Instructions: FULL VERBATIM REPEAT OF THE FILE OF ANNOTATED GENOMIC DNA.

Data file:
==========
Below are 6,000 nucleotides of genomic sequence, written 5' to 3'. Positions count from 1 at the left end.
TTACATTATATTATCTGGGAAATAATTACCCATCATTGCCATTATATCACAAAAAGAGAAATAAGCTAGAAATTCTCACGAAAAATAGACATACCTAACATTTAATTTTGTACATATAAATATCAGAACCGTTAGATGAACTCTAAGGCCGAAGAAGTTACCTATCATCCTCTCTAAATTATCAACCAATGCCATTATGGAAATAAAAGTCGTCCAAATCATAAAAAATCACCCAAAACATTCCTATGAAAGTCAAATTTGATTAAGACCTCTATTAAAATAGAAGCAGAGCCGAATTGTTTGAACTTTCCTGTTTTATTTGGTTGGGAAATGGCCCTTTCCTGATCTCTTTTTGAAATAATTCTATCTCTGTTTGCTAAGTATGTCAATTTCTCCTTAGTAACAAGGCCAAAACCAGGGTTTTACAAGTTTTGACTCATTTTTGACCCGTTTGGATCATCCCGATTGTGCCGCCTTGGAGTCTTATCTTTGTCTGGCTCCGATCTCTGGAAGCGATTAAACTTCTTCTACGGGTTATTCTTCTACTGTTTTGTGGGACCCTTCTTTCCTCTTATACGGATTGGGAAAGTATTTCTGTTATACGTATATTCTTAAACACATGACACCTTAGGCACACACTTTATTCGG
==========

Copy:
Below are 6,000 nucleotides of genomic sequence, written 5' to 3'. Positions count from 1 at the left end.
TTACATTATATTATCTGGGAAATAATTACCCATCATTGCCATTATATCACAAAAAGAGAAATAAGCTAGAAATTCTCACGAAAAATAGACATACCTAACATTTAATTTTGTACATATAAATATCAGAACCGTTAGATGAACTCTAAGGCCGAAGAAGTTACCTATCATCCTCTCTAAATTATCAACCAATGCCATTATGGAAATAAAAGTCGTCCAAATCATAAAAAATCACCCAAAACATTCCTATGAAAGTCAAATTTGATTAAGACCTCTATTAAAATAGAAGCAGAGCCGAATTGTTTGAACTTTCCTGTTTTATTTGGTTGGGAAATGGCCCTTTCCTGATCTCTTTTTGAAATAATTCTATCTCTGTTTGCTAAGTATGTCAATTTCTCCTTAGTAACAAGGCCAAAACCAGGGTTTTACAAGTTTTGACTCATTTTTGACCCGTTTGGATCATCCCGATTGTGCCGCCTTGGAGTCTTATCTTTGTCTGGCTCCGATCTCTGGAAGCGATTAAACTTCTTCTACGGGTTATTCTTCTACTGTTTTGTGGGACCCTTCTTTCCTCTTATACGGATTGGGAAAGTATTTCTGTTATACGTATATTCTTAAACACATGACACCTTAGGCACACACTTTATTCGG